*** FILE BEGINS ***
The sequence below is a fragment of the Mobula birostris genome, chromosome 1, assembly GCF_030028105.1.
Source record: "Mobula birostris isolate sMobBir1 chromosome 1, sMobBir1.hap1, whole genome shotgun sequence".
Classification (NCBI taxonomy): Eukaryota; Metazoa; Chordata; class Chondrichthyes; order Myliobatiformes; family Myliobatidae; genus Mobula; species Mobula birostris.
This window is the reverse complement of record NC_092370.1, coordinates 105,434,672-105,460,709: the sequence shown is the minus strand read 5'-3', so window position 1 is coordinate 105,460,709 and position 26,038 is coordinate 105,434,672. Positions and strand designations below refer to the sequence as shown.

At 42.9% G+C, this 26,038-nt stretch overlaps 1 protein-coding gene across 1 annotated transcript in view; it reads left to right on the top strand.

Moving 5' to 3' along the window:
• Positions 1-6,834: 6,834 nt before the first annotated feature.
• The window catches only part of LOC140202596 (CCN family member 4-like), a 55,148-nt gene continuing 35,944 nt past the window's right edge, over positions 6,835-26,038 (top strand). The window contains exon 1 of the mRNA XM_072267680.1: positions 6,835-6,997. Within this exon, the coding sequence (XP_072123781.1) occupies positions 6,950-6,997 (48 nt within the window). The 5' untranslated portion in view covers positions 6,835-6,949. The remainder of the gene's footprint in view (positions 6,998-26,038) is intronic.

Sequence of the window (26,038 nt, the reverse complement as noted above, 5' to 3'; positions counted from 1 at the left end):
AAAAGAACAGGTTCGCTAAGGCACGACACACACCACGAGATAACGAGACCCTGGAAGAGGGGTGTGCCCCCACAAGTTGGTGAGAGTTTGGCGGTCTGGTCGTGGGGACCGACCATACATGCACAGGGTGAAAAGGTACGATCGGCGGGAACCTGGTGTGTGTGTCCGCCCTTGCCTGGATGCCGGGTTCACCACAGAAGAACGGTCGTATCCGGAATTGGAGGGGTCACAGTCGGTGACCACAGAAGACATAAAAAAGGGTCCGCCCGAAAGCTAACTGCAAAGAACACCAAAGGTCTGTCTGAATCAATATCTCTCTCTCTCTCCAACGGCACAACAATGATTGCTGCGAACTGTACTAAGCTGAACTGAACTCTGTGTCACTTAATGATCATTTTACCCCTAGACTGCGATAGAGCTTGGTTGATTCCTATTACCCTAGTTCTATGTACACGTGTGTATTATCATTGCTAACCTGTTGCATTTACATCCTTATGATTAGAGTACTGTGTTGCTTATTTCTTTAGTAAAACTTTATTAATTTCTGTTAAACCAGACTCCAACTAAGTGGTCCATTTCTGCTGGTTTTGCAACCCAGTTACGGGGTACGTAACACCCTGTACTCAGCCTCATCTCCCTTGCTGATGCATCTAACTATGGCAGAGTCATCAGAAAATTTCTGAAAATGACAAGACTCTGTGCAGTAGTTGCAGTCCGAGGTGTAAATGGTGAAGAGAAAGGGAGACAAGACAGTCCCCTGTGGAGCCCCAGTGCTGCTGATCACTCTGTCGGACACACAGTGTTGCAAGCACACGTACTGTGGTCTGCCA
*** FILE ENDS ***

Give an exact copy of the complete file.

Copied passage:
The sequence below is a fragment of the Mobula birostris genome, chromosome 1, assembly GCF_030028105.1.
Source record: "Mobula birostris isolate sMobBir1 chromosome 1, sMobBir1.hap1, whole genome shotgun sequence".
Classification (NCBI taxonomy): Eukaryota; Metazoa; Chordata; class Chondrichthyes; order Myliobatiformes; family Myliobatidae; genus Mobula; species Mobula birostris.
This window is the reverse complement of record NC_092370.1, coordinates 105,434,672-105,460,709: the sequence shown is the minus strand read 5'-3', so window position 1 is coordinate 105,460,709 and position 26,038 is coordinate 105,434,672. Positions and strand designations below refer to the sequence as shown.

At 42.9% G+C, this 26,038-nt stretch overlaps 1 protein-coding gene across 1 annotated transcript in view; it reads left to right on the top strand.

Moving 5' to 3' along the window:
• Positions 1-6,834: 6,834 nt before the first annotated feature.
• The window catches only part of LOC140202596 (CCN family member 4-like), a 55,148-nt gene continuing 35,944 nt past the window's right edge, over positions 6,835-26,038 (top strand). The window contains exon 1 of the mRNA XM_072267680.1: positions 6,835-6,997. Within this exon, the coding sequence (XP_072123781.1) occupies positions 6,950-6,997 (48 nt within the window). The 5' untranslated portion in view covers positions 6,835-6,949. The remainder of the gene's footprint in view (positions 6,998-26,038) is intronic.

Sequence of the window (26,038 nt, the reverse complement as noted above, 5' to 3'; positions counted from 1 at the left end):
AAAAGAACAGGTTCGCTAAGGCACGACACACACCACGAGATAACGAGACCCTGGAAGAGGGGTGTGCCCCCACAAGTTGGTGAGAGTTTGGCGGTCTGGTCGTGGGGACCGACCATACATGCACAGGGTGAAAAGGTACGATCGGCGGGAACCTGGTGTGTGTGTCCGCCCTTGCCTGGATGCCGGGTTCACCACAGAAGAACGGTCGTATCCGGAATTGGAGGGGTCACAGTCGGTGACCACAGAAGACATAAAAAAGGGTCCGCCCGAAAGCTAACTGCAAAGAACACCAAAGGTCTGTCTGAATCAATATCTCTCTCTCTCTCCAACGGCACAACAATGATTGCTGCGAACTGTACTAAGCTGAACTGAACTCTGTGTCACTTAATGATCATTTTACCCCTAGACTGCGATAGAGCTTGGTTGATTCCTATTACCCTAGTTCTATGTACACGTGTGTATTATCATTGCTAACCTGTTGCATTTACATCCTTATGATTAGAGTACTGTGTTGCTTATTTCTTTAGTAAAACTTTATTAATTTCTGTTAAACCAGACTCCAACTAAGTGGTCCATTTCTGCTGGTTTTGCAACCCAGTTACGGGGTACGTAACACCCTGTACTCAGCCTCATCTCCCTTGCTGATGCATCTAACTATGGCAGAGTCATCAGAAAATTTCTGAAAATGACAAGACTCTGTGCAGTAGTTGCAGTCCGAGGTGTAAATGGTGAAGAGAAAGGGAGACAAGACAGTCCCCTGTGGAGCCCCAGTGCTGCTGATCACTCTGTCGGACACACAGTGTTGCAAGCACACGTACTGTGGTCTGCCA